Tuesday, May 1, 2012

Pot in the garden

not that kind....the clay pots..the things that you put your plants in. Let's take a look around my garden in February after a snowy winter.... oooo, not cool, man.

I buy my pots at yard sales, and very seldom at retail, and I always will pay a premium for an Italian made pot. Why....because after 50+ plus years of gardening, I know that a cheap pot, ie, Mexico-made, will crumble and crack in the freeze-dry-sun-freeze cycle of a year outside. I'm lazy, I admit. And I'm a Californian...so I think things that live outside, should live outside all damn year long.........god knows I used to!! (damn you Washington, you suck).

Can you tell which pot is made in Italy, and which pot is made in Mexico??

OK, but what's going on with the clay pots?
If clay has too much "temper" or too little it won't be strong when exposed to temperature extremes. Posts from Mexico, like almost everything from Mexico is cheaply made.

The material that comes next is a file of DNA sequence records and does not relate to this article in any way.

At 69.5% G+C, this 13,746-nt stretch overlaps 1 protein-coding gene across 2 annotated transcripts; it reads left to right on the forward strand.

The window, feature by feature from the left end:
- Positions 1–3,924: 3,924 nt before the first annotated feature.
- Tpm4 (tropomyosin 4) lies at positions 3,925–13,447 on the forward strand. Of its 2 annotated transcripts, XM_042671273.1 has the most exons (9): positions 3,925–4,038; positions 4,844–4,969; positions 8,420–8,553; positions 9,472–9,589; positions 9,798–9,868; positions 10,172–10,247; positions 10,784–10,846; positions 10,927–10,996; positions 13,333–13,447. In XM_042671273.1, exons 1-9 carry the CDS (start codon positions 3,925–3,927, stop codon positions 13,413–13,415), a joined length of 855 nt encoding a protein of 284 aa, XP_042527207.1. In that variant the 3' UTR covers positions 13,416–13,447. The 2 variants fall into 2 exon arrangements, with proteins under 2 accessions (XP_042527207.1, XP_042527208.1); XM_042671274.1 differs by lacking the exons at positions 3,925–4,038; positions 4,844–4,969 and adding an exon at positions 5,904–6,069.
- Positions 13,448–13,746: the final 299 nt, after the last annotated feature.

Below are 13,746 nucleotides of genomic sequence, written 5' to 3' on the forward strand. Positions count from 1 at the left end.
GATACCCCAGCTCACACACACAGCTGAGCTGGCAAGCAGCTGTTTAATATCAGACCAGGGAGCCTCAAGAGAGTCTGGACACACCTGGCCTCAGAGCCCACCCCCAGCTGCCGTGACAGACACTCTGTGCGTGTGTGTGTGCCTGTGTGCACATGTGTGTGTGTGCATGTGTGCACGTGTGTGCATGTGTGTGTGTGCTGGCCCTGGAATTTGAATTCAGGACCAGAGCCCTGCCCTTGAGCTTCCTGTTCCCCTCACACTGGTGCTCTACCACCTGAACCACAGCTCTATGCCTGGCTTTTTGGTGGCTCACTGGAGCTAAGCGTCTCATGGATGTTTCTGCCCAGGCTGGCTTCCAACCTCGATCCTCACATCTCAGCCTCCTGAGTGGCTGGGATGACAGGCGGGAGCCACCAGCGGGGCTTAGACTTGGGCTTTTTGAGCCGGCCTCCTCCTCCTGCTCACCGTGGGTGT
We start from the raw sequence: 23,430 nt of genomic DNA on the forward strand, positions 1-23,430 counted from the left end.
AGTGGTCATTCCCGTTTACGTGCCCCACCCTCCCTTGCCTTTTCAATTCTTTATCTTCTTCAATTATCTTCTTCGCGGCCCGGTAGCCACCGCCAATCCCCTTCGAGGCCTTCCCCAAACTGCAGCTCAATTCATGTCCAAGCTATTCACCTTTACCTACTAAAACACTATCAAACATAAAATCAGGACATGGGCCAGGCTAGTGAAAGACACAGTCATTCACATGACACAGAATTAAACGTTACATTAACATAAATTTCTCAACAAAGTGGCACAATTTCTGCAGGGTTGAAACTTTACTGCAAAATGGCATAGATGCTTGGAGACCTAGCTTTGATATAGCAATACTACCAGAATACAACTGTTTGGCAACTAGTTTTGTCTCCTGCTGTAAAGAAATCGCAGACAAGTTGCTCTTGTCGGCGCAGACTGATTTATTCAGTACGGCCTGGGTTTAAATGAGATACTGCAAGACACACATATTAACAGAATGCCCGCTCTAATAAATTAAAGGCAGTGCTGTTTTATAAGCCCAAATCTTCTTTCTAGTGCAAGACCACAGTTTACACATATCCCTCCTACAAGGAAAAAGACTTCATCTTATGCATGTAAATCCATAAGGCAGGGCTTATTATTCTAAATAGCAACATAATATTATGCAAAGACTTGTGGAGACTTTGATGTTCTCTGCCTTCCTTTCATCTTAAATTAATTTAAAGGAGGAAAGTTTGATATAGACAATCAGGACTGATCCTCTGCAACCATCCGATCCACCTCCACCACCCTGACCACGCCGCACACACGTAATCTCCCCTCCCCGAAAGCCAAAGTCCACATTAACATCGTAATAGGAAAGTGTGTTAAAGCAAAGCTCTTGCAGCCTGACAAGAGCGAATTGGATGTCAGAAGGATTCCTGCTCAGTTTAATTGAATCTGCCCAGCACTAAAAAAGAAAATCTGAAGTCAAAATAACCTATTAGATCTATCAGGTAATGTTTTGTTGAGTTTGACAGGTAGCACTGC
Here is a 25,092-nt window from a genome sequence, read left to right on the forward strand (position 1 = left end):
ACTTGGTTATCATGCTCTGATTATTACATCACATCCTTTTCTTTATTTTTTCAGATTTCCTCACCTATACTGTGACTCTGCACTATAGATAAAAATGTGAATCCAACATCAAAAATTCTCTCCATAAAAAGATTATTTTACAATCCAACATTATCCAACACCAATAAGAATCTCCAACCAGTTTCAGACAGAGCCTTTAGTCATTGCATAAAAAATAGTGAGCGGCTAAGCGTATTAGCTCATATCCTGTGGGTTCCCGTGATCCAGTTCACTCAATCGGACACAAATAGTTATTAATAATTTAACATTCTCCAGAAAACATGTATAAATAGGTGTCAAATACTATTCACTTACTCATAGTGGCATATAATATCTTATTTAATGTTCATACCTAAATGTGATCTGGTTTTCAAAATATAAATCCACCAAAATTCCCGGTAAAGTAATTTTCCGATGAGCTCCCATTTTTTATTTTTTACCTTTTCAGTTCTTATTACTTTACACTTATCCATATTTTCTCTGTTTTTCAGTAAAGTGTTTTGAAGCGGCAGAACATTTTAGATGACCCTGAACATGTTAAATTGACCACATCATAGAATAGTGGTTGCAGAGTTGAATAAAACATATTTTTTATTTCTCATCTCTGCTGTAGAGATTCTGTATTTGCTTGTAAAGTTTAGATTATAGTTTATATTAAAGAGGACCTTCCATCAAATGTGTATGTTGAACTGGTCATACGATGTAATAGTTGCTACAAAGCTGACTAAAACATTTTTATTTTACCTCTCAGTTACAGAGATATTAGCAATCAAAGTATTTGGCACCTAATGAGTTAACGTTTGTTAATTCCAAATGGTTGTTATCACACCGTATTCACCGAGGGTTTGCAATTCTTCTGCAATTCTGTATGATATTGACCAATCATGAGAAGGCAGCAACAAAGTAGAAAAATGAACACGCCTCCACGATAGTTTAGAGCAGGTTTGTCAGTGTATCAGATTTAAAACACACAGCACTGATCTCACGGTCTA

Pots made in Italy, like most things made in Italy, are very well made. If you are gonna invest in good outdoor pots, please ask the vendor or garden store, where and how they are made, and, are they really outside pots? Can they live outside all year long? Must they be emptied in the fall and placed in a freeze-free storage zone?

this one says ITALY...it survived quite nicely!

What's "temper"? It's crushed gravel or sand, or other rock-type material that's added to clay in specific proportions, to be sure that the clay will stick together when exposed to harsh extremes.
Too little temper  or too much, will cause a pot to crack during the drying process, and certainly during firing and outdoor use. A cheapskate manufacture will skimp to save a few pennies per pot to increase profits. If you buy Mexican pots or now, cheap Chinese pots ...just be prepared to use them inside only, or empty and store them come fall. Outside uses require a quality pot. In the garden!

No comments: